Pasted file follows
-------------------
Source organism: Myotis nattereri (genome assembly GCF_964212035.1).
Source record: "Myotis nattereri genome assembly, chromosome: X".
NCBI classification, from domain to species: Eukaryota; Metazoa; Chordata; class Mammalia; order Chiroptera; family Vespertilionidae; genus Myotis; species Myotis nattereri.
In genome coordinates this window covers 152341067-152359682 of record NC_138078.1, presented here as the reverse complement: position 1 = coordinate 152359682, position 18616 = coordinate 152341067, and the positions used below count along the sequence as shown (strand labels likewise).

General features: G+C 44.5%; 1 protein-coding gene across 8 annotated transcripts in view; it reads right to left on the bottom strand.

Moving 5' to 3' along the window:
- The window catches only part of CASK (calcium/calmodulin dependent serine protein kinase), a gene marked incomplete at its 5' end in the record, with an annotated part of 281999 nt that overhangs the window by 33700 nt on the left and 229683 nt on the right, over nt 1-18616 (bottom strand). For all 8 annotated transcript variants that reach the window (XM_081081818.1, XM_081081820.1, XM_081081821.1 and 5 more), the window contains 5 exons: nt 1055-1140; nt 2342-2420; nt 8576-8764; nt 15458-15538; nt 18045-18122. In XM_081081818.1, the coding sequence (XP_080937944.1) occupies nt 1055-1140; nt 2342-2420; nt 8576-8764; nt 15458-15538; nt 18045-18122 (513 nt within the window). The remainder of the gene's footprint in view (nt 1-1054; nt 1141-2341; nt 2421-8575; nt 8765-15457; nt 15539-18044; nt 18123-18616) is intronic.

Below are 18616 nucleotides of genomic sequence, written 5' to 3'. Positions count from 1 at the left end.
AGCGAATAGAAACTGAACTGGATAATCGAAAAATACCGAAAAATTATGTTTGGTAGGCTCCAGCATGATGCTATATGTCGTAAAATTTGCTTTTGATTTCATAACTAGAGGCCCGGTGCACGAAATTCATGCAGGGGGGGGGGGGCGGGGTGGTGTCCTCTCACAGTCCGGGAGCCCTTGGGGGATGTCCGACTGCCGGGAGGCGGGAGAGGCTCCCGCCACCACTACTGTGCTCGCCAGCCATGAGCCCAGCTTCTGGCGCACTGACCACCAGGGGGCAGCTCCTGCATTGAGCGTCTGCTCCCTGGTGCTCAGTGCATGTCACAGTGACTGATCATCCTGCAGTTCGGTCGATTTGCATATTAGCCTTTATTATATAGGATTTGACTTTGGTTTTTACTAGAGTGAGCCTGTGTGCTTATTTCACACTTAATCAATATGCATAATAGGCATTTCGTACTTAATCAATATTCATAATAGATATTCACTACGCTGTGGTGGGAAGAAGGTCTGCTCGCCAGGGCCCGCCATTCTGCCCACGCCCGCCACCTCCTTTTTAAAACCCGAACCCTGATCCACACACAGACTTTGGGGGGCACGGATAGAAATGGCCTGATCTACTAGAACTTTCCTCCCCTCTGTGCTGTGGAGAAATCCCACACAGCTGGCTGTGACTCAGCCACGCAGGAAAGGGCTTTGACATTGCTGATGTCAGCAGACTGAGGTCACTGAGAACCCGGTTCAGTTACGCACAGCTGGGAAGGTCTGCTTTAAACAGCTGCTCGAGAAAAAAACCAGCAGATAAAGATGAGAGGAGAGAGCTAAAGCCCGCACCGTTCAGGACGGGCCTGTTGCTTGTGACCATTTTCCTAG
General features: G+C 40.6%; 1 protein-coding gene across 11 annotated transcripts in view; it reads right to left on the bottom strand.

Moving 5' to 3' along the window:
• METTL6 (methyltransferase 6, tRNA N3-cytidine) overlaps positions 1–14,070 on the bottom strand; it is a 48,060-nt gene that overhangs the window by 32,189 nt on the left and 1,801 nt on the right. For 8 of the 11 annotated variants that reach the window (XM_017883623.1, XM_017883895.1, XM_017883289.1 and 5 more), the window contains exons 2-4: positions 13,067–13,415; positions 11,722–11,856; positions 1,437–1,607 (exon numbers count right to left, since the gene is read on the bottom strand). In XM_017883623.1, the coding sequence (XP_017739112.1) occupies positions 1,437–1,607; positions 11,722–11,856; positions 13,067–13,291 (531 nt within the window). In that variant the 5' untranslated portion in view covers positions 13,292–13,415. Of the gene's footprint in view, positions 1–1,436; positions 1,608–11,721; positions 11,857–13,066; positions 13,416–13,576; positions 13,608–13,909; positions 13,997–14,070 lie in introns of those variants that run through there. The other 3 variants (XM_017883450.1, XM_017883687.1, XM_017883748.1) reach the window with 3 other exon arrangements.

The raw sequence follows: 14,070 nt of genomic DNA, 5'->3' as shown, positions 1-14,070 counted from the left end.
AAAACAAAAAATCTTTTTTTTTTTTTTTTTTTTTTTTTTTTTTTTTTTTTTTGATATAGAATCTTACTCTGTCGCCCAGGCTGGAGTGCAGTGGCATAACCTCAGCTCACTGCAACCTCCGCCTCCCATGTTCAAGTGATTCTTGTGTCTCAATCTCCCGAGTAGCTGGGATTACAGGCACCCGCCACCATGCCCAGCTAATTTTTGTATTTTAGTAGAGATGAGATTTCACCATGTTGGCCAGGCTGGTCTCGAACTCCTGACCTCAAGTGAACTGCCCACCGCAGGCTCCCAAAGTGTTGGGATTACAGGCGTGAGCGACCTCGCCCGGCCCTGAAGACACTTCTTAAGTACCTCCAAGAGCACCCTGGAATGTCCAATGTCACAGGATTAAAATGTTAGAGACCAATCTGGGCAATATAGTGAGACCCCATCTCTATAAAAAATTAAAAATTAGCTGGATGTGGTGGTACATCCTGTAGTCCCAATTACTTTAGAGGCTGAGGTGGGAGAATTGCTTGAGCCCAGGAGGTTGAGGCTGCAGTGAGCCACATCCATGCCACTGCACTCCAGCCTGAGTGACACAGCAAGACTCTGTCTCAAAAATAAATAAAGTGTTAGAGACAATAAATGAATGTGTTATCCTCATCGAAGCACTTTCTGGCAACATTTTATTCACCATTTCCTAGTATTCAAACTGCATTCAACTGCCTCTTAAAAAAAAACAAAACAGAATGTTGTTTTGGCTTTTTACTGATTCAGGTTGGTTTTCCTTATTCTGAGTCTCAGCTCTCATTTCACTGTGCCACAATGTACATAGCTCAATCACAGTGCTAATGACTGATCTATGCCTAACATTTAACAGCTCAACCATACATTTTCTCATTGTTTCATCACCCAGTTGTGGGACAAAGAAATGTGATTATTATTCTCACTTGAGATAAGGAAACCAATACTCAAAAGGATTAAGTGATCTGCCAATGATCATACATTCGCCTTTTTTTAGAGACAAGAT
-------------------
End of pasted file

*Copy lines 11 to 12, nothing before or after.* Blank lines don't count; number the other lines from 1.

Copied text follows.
Moving 5' to 3' along the window:
• METTL6 (methyltransferase 6, tRNA N3-cytidine) overlaps positions 1–14,070 on the bottom strand; it is a 48,060-nt gene that overhangs the window by 32,189 nt on the left and 1,801 nt on the right. For 8 of the 11 annotated variants that reach the window (XM_017883623.1, XM_017883895.1, XM_017883289.1 and 5 more), the window contains exons 2-4: positions 13,067–13,415; positions 11,722–11,856; positions 1,437–1,607 (exon numbers count right to left, since the gene is read on the bottom strand). In XM_017883623.1, the coding sequence (XP_017739112.1) occupies positions 1,437–1,607; positions 11,722–11,856; positions 13,067–13,291 (531 nt within the window). In that variant the 5' untranslated portion in view covers positions 13,292–13,415. Of the gene's footprint in view, positions 1–1,436; positions 1,608–11,721; positions 11,857–13,066; positions 13,416–13,576; positions 13,608–13,909; positions 13,997–14,070 lie in introns of those variants that run through there. The other 3 variants (XM_017883450.1, XM_017883687.1, XM_017883748.1) reach the window with 3 other exon arrangements.